TikTok is now the only platform where news consumption is dramatically increasing for news organizations. However, only last week, Federal Communications Commission’s Brendan Carr said, “I don’t believe there is a path forward for anything other than a TikTok ban”.

It is a mess, and news organizations must become aware of just how quickly their young audiences are deserting them, and find out why.

  • News publishers are hovering around the Creator Economy

The Creator economy is on an upwards curve – think Substack, Patreon, YouTube, etc – with more than one news publisher telling WNIP that they are looking at hiring creator economy ‘names’ in order to attract new and more diversified audiences.

It’s nothing new – publishers for centuries have harnessed famous names – however, where before it was the news media itself that created many of these household names, now the trend is reversed and news organizations are looking outside their own four walls for established creator economy talent.

As if on cue, last week the Guardian launched its ‘Pop Culture with Chanté Joseph’ weekly podcast to entice a new generation of readers. Speaking at the Web Summit, Joseph said, “As a creator, the secret if you are working for a publication is you must retain your integrity. That’s of paramount importance.” Publishers take note.

  • Events are back with a vengeance

The sheer scale of the Web Summit is enough to convince even the most hardened skeptic that events have now fully recovered from the Covid pandemic. However, with wider society plagued by soaring inflation as well as facing a host of black swans (namely war and energy shortages) it would take a brave publisher to double down on events that can often take years to plan ahead. Robust insurance and contingency strategies are a must.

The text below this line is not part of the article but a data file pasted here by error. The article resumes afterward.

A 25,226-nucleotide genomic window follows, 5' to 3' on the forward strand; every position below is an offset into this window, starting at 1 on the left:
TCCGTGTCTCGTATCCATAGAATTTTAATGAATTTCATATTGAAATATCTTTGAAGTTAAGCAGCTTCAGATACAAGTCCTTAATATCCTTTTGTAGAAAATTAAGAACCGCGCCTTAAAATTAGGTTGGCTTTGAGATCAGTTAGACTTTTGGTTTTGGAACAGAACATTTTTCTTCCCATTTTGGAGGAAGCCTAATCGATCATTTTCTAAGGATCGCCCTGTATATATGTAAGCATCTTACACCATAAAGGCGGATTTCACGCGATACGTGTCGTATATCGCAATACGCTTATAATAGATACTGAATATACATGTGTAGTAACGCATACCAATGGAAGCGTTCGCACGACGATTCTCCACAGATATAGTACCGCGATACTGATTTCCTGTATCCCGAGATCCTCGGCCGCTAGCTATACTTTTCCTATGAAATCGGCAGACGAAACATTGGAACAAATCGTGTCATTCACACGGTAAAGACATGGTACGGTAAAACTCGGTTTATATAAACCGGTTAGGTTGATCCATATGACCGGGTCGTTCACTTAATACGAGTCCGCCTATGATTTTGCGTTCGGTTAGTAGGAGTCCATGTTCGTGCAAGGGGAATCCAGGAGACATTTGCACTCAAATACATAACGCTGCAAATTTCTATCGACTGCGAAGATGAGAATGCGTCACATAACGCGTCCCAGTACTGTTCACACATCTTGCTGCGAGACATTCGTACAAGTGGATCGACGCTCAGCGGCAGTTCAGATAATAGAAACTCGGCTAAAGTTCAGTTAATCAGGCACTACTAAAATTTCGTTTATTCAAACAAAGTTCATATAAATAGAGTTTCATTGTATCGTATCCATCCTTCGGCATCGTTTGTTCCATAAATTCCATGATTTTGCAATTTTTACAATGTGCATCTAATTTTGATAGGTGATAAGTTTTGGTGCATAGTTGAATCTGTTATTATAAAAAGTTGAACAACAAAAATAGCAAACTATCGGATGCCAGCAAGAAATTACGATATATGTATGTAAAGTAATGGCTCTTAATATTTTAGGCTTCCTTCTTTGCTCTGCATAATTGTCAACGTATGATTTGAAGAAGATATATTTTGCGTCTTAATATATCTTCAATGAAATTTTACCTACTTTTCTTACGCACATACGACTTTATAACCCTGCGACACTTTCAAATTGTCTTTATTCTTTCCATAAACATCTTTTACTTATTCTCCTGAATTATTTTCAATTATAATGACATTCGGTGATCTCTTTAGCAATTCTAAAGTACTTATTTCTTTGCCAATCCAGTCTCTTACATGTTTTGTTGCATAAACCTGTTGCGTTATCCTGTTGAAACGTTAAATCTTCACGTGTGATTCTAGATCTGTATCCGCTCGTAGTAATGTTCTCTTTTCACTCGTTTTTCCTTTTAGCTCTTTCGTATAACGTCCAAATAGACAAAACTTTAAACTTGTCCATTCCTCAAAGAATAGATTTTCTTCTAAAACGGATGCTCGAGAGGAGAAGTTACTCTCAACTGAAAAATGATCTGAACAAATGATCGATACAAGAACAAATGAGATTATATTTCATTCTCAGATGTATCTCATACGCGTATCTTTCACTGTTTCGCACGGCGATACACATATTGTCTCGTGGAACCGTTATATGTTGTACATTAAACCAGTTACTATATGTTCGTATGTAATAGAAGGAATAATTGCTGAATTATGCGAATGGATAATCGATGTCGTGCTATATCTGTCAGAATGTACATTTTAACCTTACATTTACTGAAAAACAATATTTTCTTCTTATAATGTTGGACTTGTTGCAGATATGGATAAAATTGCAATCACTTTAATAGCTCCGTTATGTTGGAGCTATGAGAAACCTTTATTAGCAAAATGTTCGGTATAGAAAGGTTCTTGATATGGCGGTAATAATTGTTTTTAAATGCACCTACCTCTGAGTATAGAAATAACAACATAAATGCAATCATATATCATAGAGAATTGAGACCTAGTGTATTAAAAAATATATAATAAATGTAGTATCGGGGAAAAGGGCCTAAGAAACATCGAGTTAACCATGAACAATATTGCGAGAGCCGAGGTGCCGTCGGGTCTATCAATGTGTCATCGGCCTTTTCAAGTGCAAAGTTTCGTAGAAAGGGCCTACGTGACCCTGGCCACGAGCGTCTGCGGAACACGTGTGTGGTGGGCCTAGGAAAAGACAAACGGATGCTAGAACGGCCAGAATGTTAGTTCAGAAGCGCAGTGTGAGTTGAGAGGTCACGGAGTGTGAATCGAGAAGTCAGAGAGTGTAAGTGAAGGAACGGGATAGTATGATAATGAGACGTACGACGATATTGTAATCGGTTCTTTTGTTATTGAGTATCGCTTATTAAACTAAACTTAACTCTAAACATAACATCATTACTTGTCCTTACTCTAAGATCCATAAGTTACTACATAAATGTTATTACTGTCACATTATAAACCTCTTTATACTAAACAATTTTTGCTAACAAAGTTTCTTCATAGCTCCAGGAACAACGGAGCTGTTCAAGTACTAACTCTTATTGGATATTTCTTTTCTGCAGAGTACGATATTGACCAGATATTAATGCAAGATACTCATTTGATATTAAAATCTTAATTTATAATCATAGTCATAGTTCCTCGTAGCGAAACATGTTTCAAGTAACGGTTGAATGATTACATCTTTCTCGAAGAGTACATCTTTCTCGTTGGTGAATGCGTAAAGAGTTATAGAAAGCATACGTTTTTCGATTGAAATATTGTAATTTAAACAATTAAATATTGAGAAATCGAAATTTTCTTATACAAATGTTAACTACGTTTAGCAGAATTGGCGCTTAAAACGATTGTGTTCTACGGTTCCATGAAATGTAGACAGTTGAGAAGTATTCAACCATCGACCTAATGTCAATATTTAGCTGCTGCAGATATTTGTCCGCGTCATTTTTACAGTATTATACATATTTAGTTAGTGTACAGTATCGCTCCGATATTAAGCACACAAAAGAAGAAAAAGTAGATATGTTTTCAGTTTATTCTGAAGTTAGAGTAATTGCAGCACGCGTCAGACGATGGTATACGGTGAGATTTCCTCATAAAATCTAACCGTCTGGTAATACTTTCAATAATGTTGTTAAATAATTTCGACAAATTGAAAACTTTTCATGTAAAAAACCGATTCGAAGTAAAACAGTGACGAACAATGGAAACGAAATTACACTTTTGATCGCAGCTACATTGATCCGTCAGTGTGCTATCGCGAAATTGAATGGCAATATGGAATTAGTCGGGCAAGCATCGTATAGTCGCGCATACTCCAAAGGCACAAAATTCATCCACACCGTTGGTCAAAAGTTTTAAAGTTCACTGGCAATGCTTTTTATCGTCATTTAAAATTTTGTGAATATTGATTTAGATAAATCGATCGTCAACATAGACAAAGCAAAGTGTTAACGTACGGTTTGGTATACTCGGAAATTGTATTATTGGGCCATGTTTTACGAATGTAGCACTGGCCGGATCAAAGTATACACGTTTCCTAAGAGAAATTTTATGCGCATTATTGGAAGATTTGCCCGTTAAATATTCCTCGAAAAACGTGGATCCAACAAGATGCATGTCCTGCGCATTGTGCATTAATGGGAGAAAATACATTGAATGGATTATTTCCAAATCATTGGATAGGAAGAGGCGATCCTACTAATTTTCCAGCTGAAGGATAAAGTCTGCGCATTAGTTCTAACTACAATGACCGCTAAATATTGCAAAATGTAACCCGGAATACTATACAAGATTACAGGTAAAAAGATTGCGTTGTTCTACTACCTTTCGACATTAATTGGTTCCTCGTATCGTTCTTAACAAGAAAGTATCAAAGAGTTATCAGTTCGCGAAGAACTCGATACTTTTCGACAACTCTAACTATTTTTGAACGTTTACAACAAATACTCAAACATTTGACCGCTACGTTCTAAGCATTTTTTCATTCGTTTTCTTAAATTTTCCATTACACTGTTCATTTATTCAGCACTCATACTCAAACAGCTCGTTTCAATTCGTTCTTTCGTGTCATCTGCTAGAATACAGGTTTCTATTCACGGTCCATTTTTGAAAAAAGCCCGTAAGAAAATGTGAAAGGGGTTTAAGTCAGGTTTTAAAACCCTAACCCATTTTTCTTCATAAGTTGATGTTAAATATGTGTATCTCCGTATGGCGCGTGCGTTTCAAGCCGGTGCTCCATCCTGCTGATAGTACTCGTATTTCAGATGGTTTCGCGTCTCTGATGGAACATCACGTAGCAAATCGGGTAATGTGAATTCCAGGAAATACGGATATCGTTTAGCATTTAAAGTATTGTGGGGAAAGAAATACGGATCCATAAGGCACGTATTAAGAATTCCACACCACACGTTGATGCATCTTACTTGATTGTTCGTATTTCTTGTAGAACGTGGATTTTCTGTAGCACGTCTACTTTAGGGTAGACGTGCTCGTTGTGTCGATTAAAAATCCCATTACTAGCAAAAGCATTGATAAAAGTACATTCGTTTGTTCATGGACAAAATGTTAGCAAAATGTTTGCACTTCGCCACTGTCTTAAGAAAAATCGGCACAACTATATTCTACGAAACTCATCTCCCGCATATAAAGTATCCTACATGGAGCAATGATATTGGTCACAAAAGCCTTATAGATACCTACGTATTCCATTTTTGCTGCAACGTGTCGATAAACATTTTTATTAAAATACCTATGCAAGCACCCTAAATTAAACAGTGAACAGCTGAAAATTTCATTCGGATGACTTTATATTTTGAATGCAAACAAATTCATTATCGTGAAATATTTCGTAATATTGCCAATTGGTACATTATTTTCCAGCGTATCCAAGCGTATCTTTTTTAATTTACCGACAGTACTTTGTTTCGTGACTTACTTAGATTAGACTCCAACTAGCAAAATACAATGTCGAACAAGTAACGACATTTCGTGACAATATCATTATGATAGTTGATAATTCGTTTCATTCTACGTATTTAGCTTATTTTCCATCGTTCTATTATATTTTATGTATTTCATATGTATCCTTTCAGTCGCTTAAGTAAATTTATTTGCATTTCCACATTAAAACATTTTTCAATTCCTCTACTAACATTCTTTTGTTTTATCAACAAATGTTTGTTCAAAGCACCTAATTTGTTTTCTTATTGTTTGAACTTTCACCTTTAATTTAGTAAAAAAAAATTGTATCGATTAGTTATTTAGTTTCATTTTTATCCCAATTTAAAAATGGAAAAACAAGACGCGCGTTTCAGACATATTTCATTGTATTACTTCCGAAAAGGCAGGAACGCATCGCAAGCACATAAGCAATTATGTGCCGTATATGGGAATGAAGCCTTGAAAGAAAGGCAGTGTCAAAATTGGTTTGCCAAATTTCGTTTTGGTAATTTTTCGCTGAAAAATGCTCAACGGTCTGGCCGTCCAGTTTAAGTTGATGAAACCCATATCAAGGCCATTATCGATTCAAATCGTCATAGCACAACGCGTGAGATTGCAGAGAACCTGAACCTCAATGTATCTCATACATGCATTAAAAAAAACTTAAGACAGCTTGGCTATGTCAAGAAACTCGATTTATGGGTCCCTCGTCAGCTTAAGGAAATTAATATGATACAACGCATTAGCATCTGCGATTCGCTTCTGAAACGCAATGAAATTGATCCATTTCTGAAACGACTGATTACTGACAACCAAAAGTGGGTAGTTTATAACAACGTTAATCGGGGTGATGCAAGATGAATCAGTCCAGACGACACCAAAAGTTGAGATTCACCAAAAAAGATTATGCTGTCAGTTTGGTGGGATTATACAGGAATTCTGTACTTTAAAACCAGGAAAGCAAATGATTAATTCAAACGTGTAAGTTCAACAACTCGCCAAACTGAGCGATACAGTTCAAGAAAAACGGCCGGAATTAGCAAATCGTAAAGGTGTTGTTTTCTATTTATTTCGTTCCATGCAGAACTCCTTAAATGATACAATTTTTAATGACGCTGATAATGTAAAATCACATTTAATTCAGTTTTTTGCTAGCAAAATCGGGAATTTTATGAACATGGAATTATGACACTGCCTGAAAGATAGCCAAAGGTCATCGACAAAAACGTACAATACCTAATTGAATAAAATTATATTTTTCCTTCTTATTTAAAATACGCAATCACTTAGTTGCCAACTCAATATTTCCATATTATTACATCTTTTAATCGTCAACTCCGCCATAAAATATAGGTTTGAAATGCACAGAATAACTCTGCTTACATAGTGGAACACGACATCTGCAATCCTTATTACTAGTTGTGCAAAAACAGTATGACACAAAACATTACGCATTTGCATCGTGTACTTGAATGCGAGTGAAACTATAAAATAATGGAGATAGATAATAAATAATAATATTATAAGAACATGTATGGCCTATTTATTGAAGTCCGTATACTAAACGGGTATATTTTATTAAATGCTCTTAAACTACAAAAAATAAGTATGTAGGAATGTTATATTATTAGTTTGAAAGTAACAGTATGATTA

In addition, as people become more selective in what they spend their money on, the key is to create events that are simply unmissable. As the Web Summit proved, if you get the content right, people will come, often thousands of miles.

WNIP would like to express its thanks to the organizers of the Web Summit, especially Sarah Jane Allen and Katherine Farrell, for looking after us so well. We would also like to thank the numerous publishers and tech vendors who took valuable time out to be interviewed. Finally, we would like to thank Sovrn, the publisher technology platform, for sponsoring our visit and empowering everything we do.